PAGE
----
This reframes my perspective from feeling like the world is falling apart to the idea that the world needs some much-needed upgrades. I have the makings of an impressive tool belt that includes deep knowledge of how systems work (thank you fifth grade civics education teacher, Mrs. Foster, and Smith College). I think of Spitfire as a group of changemakers. What the world needs now are some power shifts, away from old ways of thinking and zero-sum doctrine, and power shifts don’t just magically happen. We shift power. I, and all of Spitfire, will transform from changemakers to power-shifters.
Here is how I am going to take the challenge Darren laid down: I am going to practice DIY democracy which is what democracy demands. Democracy is what the people make it. That’s the premise of the system. It is not a service like streaming or trash pick up that I pay for and then settle for what I get. It is self-government, and I need to put my whole self into this idea. Here are my practical steps because I think we need to bring more practicality with our idealism if we are going to get this done.
Get a growth mindset in place. We are going to need it. A growth mindset means seeing challenges as obstacles to overcome — mud pits and rope courses to cross. It doesn’t mean I won’t feel daunted or scared, even. Like my friend who ran Tough Mudders, I will also be exhilarated by the challenge. It will not help to drag my feet each step of the day wailing “why me.” I will start each morning by asking how I am going to make progress, not if. This gives me a sense of hope (different from optimism) and a belief that I can do what needs to be done, alongside others, to get where we want to go. Uncertainty will give me hope rather than fill me with dread.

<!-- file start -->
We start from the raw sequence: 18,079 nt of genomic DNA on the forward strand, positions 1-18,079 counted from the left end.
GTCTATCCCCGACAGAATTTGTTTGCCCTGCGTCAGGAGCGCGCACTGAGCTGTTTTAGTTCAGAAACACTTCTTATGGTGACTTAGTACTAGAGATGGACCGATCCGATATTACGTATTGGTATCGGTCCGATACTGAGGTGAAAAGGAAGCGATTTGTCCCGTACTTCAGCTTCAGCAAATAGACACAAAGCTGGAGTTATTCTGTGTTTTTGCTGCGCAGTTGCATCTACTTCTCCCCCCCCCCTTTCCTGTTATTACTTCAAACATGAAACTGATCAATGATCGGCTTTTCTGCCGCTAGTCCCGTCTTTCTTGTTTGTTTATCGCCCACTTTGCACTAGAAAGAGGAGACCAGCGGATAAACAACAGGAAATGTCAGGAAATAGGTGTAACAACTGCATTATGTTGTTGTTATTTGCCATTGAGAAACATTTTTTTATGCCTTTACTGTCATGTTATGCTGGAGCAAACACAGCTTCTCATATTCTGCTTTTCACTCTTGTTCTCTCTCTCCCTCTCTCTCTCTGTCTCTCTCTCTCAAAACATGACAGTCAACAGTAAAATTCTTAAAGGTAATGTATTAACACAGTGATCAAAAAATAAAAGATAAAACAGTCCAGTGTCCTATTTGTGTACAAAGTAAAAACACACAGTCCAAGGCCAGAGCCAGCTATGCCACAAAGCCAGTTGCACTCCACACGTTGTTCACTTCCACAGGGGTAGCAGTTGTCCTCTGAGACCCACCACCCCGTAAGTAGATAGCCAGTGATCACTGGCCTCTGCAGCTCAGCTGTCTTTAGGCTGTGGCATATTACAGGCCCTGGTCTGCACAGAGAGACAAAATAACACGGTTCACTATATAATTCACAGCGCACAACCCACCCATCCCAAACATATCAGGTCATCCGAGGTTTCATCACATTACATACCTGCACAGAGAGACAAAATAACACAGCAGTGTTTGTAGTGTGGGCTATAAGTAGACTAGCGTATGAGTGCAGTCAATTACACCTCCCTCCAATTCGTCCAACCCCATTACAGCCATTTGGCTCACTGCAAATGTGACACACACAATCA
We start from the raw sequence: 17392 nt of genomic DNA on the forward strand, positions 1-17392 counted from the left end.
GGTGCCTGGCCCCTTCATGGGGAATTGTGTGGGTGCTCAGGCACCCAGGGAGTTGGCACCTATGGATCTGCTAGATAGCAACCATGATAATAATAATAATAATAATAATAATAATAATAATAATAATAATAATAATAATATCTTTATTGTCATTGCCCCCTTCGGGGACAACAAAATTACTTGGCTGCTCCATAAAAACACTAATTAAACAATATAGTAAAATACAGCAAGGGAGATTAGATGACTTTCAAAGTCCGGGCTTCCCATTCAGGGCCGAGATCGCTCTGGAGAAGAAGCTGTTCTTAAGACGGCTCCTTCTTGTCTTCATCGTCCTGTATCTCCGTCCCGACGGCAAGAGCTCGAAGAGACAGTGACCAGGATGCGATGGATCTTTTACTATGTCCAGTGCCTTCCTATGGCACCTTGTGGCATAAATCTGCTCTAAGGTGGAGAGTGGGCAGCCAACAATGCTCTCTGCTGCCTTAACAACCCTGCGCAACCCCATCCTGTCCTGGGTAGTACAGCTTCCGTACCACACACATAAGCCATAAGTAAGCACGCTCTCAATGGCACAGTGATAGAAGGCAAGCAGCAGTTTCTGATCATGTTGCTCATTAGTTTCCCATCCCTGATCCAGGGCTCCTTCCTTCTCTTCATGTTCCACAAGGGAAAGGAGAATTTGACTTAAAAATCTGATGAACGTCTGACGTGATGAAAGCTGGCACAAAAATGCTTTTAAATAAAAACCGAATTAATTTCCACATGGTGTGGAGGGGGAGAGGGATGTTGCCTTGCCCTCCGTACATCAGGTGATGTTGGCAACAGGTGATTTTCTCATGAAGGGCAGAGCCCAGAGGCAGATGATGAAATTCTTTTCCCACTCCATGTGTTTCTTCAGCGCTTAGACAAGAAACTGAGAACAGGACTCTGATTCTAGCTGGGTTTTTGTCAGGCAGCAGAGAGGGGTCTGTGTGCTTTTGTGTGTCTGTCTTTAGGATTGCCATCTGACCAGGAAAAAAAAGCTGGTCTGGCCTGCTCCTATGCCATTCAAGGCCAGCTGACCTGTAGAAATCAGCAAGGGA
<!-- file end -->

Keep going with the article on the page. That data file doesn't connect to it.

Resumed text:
The future is ours to make. Uncertainty means we still have time to make it the way we want rather than surrender to those with a more dystopian view. I am going to consume media that encourages me to be a force for good as we radically reimagine America. I am not going to promote or fall for clickbait. The more the media peddles in divisiveness and apocalyptic evangelizing, the more I will tune them out and encourage my powerful posse to join me.
More than anything, I am going to look at my little pocket of the world here in Bozeman Montana and see there are things I can do today, this week and this year to make democracy stronger. I will experience setbacks. Some days the mud will get the better of me, but being a relentless force for a democracy that fulfills its promise is something I advance every day.
I am embracing DIY democracy and encourage others to do the same.
Darren said, “And the American identity that we still share matters too, not least because it must inform and inspire a common effort, across our differences, to find our way out and forward.”
Sometimes if you want something done well, as DIYers often say, you just have to do it yourself. For all DIYers out there let’s let democracy know… Hold on. We’re coming.This entry was posted on Thursday, July 14, 2022 at 10:30 am and is filed under Coalition, connection and network building. You can follow any responses to this entry through the RSS 2.0 feed. Both comments and pings are currently closed.